The narrative cycles rest on a painted dado. This complements the pictorial program, and proves to be one of the inventions with which Giotto renewed art, even in what is supposed to be only a secondary setting.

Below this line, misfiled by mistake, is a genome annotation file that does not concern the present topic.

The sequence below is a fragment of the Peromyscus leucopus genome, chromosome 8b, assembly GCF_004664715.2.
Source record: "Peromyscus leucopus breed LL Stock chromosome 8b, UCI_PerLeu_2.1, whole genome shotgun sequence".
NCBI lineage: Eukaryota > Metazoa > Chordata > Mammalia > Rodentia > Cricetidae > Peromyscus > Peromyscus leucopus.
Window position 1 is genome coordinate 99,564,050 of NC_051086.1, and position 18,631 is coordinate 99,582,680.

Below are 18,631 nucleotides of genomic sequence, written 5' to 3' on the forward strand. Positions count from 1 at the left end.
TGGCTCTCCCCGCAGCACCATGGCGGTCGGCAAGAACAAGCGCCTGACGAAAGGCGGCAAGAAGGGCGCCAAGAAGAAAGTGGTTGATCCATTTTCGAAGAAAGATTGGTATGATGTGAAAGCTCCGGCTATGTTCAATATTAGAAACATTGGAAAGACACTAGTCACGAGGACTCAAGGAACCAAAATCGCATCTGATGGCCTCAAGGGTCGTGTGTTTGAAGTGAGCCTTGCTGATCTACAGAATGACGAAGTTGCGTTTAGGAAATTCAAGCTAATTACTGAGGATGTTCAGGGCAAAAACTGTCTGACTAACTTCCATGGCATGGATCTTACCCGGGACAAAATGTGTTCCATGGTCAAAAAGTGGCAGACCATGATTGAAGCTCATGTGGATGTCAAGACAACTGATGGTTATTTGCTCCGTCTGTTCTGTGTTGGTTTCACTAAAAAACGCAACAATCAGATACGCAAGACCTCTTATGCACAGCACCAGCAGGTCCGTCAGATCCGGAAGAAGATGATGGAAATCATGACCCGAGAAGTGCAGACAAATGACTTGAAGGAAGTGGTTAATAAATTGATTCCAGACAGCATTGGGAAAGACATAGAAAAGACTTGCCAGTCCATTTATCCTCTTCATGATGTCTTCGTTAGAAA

Two very realistically painted, multi-colored panels of marble alternate respectively with depictions of figures. The personifications of the Vices on the one side, and of the Virtues on the other, appear here as marble sculptures brought to life. However, they are not made of stone. This kind of tone-on-tone painting (grisaille) is just as novel as the view into a painted sacristy, which Giotto displays above the marble dado on either side of the triumphal arch. Here, painted and real space once again merge into one. Using a very clear perspective — with a common vanishing point — Giotto depicts two views of an interior space with cross-rib vaulting, whose dimensions are suggested by the lamp which hangs from the ceiling.